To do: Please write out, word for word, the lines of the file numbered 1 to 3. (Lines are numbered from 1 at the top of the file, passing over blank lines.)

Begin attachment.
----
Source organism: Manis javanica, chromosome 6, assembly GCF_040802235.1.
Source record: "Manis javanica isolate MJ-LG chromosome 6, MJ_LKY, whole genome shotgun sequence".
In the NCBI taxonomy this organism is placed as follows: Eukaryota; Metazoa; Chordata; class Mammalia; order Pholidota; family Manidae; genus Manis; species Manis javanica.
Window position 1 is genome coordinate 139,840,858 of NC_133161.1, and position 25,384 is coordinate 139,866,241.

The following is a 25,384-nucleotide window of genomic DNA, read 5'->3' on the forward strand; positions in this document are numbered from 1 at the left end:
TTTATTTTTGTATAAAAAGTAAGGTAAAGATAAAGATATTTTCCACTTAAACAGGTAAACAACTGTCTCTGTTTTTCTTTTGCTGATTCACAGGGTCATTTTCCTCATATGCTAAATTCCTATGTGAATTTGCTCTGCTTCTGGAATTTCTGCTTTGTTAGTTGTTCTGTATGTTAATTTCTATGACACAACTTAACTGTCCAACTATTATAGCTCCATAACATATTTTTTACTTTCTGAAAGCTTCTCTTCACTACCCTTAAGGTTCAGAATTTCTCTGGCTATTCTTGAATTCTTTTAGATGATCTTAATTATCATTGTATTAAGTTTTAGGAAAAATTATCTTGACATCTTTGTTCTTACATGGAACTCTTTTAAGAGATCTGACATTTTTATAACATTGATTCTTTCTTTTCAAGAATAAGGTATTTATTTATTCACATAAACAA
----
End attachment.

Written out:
Source organism: Manis javanica, chromosome 6, assembly GCF_040802235.1.
Source record: "Manis javanica isolate MJ-LG chromosome 6, MJ_LKY, whole genome shotgun sequence".
In the NCBI taxonomy this organism is placed as follows: Eukaryota; Metazoa; Chordata; class Mammalia; order Pholidota; family Manidae; genus Manis; species Manis javanica.